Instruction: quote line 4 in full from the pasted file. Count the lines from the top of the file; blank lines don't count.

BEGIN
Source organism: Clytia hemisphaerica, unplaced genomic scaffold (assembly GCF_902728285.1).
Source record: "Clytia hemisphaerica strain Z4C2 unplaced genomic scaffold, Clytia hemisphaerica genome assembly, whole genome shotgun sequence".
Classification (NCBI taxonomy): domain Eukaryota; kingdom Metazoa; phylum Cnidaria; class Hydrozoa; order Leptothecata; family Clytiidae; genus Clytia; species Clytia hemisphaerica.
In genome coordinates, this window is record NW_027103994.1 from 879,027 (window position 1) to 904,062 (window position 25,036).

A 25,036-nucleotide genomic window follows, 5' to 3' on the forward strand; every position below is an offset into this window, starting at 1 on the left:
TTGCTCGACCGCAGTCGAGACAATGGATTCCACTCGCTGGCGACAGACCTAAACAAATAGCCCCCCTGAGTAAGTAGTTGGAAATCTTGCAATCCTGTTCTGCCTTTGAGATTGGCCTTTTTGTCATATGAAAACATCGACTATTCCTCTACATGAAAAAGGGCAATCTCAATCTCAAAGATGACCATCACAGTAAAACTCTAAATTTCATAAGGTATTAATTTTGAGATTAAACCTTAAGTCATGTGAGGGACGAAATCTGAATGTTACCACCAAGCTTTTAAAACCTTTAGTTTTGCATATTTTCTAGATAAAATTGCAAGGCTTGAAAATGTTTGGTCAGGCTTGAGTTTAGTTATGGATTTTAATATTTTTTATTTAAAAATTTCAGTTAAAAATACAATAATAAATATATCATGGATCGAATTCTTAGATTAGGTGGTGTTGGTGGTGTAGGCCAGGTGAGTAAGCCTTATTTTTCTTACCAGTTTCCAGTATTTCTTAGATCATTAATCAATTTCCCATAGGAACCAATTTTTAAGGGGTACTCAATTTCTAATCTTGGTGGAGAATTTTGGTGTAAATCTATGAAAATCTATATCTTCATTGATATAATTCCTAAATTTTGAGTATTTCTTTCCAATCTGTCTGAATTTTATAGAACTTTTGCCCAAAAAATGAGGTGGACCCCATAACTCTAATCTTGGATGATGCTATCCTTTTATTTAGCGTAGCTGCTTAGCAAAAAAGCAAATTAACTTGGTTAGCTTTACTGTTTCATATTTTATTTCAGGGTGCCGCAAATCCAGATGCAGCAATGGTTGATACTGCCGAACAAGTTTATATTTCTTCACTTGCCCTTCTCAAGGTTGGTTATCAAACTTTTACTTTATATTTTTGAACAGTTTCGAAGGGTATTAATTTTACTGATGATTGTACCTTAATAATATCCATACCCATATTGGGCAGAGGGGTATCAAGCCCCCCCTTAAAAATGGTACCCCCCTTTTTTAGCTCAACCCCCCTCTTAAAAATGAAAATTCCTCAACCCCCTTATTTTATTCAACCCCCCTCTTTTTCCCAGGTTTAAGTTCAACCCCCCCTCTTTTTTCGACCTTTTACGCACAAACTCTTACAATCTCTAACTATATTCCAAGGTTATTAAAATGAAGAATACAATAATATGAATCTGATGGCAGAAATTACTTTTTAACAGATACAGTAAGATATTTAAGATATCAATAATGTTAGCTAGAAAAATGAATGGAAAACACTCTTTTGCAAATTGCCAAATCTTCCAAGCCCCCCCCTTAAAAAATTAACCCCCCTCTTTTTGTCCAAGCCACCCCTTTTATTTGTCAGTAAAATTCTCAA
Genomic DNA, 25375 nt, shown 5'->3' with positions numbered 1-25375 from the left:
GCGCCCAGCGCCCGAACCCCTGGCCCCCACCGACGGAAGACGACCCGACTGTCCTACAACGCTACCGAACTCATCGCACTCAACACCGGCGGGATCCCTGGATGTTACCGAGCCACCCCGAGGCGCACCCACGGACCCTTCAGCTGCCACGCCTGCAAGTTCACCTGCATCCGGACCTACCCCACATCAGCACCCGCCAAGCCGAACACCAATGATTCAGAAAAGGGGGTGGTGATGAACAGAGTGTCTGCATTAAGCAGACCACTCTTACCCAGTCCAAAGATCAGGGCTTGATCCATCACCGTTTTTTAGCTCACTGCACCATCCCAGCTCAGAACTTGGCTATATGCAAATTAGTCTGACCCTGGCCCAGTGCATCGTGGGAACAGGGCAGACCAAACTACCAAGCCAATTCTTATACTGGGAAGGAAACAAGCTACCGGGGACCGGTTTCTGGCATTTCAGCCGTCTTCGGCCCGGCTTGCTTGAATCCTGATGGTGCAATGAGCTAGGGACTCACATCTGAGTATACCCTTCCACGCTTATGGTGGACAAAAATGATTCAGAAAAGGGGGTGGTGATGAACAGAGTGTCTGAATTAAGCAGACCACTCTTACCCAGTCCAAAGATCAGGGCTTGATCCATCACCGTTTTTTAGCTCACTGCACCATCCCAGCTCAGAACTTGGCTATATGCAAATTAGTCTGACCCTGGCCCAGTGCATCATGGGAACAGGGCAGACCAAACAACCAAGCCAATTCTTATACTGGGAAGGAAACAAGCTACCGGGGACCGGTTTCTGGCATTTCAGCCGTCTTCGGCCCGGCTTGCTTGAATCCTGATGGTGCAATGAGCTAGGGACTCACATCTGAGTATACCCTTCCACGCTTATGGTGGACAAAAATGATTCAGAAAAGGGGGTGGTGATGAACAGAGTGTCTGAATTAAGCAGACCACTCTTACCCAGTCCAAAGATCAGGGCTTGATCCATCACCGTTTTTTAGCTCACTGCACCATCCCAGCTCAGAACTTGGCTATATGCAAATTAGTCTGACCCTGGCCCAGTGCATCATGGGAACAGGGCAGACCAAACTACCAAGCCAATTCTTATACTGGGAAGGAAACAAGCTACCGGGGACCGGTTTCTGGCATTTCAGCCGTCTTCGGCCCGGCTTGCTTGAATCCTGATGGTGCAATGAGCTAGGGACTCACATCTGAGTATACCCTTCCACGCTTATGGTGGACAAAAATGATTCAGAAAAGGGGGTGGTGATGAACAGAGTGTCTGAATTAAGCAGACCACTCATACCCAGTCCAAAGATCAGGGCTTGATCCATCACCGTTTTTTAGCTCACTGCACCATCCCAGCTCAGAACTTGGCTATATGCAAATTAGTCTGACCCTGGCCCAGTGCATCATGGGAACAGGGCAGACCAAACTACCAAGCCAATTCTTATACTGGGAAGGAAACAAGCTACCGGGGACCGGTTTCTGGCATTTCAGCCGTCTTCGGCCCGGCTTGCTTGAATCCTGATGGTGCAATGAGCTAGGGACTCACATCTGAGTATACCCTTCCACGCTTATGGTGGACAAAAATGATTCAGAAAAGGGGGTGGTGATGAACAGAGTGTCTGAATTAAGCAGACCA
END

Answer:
In genome coordinates, this window is record NW_027103994.1 from 879,027 (window position 1) to 904,062 (window position 25,036).